I suppose we shouldn't be surprised that many people who ought to know better got a bit carried away on Friday night.
To listen to some of the television pundits in England, Frank Lampard, Wayne Rooney and co. are already through to the semi-finals. No need to worry that they came in second to Sweden in their group four years ago; or for that matter, that they've gone thirty seven years without beating Sven's mother country at football.
I'll concede to being a bit jealous of England. After all, we Scots are on the outside looking in for the second World Cup on the trot. But in case you think I'm picking on my mates south of the Hadrian's Wall, the English aren't the only ones getting swept away on a tide of hysteria.
In the USA, to give one example, two former national team players told the watching millions they believe the Americans are contenders to win the World Cup this time, while Germany and France are mere 'pretenders.' This, by the way, was before the draw had even taken place.
Don't get me wrong. Everyone is entitled to their opinion, no matter how much I or anyone else might disagree.
However, have the chest beaters, irrespective of their nationality, not heard of the old saying about pride coming before a fall?
I'll grant you, I and all Scots of a certain age, have been poisoned by that miserable Argentina '78 experience. Back then, Scotland were the solitary British standard bearers at the finals, and had a team to match some of the best in the world - on paper!
As a youngster, I was convinced we were destined to 'win medals' as our then manager, the late Ally MacLeod put it. Everyone who was anything, it seemed, had tipped Scotland for greatness. We were going to win the World Cup. Even Pele himself was talking about how wonderful a Brazil v Scotland final would be.
Once in Argentina, everything fell apart. A defeat by Peru was followed by a dire 1-1 draw with Iran. Only in the final group match against Holland, a game that finished 3-2 in Scotland's favour was respectability restored.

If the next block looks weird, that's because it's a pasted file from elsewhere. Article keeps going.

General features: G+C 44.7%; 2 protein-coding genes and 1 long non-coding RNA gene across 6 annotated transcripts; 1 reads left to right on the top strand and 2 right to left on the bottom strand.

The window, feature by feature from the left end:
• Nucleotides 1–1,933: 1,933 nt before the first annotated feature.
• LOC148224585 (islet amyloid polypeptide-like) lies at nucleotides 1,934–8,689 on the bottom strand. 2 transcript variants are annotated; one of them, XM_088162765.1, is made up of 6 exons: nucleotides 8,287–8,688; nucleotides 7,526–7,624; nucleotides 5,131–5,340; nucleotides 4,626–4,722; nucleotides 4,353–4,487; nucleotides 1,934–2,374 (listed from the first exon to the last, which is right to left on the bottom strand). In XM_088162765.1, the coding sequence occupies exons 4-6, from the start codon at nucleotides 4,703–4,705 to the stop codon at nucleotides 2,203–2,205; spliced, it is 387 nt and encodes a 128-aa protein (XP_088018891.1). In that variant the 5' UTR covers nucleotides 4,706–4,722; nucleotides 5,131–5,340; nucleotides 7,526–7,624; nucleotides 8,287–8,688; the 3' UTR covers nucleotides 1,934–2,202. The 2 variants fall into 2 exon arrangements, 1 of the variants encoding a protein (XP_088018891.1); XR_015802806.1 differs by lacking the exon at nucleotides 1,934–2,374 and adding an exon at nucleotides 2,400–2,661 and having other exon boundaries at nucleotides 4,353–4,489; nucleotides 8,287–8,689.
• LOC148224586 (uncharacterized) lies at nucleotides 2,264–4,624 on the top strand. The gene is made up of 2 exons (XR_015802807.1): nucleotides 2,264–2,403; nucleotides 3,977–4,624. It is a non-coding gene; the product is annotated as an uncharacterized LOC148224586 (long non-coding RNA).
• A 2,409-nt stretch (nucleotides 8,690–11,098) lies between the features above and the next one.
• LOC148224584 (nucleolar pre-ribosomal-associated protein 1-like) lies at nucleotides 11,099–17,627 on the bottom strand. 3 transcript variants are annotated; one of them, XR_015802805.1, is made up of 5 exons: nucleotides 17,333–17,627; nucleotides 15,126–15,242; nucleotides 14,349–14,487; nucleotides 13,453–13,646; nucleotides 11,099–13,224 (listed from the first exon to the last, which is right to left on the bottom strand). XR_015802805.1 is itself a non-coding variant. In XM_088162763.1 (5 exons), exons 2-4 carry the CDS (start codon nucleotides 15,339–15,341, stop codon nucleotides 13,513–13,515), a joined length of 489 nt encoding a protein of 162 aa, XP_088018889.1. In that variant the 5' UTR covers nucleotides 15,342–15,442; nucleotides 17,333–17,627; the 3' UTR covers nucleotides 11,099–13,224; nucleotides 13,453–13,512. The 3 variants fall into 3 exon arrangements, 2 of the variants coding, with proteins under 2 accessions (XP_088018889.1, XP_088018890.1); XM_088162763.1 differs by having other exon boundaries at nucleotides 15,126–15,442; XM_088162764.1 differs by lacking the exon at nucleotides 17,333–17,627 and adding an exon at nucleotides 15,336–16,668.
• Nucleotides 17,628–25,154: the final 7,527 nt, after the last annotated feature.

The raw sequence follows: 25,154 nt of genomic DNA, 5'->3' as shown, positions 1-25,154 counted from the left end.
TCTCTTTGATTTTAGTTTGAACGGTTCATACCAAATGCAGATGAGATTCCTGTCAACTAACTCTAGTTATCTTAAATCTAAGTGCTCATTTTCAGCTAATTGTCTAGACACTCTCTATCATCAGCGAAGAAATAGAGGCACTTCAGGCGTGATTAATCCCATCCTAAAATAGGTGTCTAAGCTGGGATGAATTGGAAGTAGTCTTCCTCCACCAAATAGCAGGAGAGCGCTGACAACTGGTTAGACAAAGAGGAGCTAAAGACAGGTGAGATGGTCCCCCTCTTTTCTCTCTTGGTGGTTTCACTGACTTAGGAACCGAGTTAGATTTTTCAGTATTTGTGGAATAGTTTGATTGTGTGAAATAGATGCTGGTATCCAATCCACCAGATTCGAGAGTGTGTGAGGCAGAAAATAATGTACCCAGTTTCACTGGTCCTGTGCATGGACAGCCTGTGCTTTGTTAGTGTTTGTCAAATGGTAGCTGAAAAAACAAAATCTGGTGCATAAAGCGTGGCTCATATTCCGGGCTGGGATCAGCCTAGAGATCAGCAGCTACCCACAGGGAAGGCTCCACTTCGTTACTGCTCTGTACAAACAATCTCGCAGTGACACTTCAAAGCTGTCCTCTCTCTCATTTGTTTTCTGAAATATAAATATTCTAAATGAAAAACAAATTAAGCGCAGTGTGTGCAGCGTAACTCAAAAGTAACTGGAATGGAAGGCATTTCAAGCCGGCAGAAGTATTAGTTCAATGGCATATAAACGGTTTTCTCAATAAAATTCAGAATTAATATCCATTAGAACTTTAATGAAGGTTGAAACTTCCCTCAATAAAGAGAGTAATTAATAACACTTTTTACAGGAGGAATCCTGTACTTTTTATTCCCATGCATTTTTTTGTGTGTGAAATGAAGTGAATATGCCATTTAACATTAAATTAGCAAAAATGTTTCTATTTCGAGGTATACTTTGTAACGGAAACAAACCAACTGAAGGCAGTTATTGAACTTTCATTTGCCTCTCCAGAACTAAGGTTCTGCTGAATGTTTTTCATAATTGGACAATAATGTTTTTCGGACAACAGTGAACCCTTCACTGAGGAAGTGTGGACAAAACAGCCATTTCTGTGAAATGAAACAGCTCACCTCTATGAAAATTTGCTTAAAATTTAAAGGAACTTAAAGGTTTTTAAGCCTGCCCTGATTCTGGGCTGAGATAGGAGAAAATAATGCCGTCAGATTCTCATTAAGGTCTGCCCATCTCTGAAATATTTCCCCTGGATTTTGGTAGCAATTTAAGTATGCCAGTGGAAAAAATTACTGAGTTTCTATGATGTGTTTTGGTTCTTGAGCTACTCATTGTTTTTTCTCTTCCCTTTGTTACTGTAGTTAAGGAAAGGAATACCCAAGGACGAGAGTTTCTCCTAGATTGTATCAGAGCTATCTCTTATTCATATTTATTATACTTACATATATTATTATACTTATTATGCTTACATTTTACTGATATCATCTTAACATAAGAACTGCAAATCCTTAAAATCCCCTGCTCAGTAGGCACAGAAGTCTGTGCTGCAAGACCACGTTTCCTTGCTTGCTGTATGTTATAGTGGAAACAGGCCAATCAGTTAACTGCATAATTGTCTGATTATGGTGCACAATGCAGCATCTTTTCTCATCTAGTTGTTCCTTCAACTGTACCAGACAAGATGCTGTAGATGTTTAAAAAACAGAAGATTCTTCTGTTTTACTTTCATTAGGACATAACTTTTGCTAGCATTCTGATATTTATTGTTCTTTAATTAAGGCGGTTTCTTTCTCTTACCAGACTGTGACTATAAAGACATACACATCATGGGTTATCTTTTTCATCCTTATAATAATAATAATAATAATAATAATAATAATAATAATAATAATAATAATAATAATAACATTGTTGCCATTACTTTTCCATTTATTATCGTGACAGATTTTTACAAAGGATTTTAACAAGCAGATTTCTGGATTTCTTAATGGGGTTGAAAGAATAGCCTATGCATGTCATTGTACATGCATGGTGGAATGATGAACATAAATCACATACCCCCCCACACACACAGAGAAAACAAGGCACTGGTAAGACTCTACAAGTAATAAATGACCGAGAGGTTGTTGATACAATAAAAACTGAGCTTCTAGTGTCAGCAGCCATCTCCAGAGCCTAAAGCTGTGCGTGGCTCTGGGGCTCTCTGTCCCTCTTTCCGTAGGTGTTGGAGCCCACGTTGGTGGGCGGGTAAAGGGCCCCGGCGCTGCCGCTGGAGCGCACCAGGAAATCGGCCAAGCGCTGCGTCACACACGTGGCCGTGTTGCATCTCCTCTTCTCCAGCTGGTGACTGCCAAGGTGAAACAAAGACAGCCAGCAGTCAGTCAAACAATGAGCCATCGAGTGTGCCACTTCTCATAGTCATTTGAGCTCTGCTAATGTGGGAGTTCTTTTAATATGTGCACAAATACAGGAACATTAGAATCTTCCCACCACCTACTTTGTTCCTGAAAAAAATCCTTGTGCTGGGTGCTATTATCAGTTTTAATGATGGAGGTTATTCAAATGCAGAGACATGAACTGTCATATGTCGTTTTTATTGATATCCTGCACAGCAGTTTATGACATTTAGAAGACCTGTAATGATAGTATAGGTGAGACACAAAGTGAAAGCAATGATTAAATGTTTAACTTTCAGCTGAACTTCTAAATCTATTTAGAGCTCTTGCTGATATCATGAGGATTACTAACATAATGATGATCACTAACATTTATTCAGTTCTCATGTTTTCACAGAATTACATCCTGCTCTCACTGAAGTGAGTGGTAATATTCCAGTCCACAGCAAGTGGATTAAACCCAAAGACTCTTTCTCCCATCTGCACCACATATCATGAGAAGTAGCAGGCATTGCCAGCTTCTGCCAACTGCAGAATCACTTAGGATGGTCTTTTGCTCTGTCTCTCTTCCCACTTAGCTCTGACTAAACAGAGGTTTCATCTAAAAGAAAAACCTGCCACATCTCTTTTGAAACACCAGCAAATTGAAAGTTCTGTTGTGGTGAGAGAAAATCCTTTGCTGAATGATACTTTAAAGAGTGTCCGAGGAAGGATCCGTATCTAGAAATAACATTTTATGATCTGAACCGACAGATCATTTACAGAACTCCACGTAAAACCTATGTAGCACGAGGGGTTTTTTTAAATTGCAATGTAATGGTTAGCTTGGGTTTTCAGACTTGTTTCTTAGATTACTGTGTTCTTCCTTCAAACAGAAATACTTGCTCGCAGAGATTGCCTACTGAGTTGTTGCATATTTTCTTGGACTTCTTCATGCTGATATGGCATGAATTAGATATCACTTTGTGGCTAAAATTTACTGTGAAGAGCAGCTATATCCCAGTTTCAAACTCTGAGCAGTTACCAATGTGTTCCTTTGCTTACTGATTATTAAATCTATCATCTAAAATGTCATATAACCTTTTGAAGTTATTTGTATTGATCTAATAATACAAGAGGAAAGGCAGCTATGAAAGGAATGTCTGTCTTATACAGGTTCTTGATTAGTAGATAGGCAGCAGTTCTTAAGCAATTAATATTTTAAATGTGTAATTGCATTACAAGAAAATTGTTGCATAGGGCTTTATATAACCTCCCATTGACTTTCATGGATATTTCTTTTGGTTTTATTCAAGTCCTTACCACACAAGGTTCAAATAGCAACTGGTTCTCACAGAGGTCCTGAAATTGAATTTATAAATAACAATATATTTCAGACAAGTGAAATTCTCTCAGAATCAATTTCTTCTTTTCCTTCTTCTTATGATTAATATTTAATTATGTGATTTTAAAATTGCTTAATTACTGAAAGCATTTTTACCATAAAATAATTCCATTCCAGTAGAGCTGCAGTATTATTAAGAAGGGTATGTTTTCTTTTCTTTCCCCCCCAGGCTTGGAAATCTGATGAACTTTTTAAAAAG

But the damage was done, and the scars remain to this day.
Not since 1978 have we deigned to make positive prognostications about any sporting or political event. Not even when gifted players such as Strachan, Dalglish and Souness were leading the national team in the Eighties and the late Jock Stein was in charge of plotting every move. We learned our lesson in South America, and it's one we will carry with us for good.
The Scottish example isn't the only one of course.
Remember Colombia in 1994? They were supposed to be the new Brazil. The curly mopped Valderrama was going to conquer all before him. The Colombians foundered that year in the USA.
Portugal were the dark horses in the Far East four years ago, only to perform in a manner suggesting they had read too many of their own media releases.
Thankfully, managers these days are far more tuned in than MacLeod twenty seven years ago, or the modern-day cheerleaders on the box. Sven-Goran Eriksson, for example, wouldn't be caught dead trying to talk about who England might play in the quarter-finals. Certainly not when the question is posed in December, 2005!
Bruce Arena, the coach of the United States national side was our guest from Leipzig on Friday's edition of ESPNSoccernet Press Pass. I'm sure he was a mild disappointment to the bombastic fringe amongst American followers who profess to believe that the FIFA World Cup, or at worst a semi-final appearance, has the USA's name written on it in 2006.
No, the articulate Arena made it clear he's not interested in vapid talk about the USA getting to the last eight, not at this early stage of the proceedings. Instead he pointed out just how much of an achievement it is to have qualified for the World Cup finals, and went on to argue that it takes a special effort even to get out of your group.
I'm inclined to think most fans in the US, and elsewhere, have been similarly imbued with a healthy dose of realism.
The Australians seem to me to embody the best outlook. They know just how hard it is to get an invitation to the biggest sporting party on earth. Now that they've made it again after thirty two years, they're going to enjoy it above all else, rather than make rash predictions about where they'll finish.
By all means cheer on your country, wherever you hail from. But keep your goals modest in public, and avoid hyperbole.
You might not think so, but I'm actually looking out for you. Trust me on this one. I'm Scottish! I don't want you to have to endure your own '78.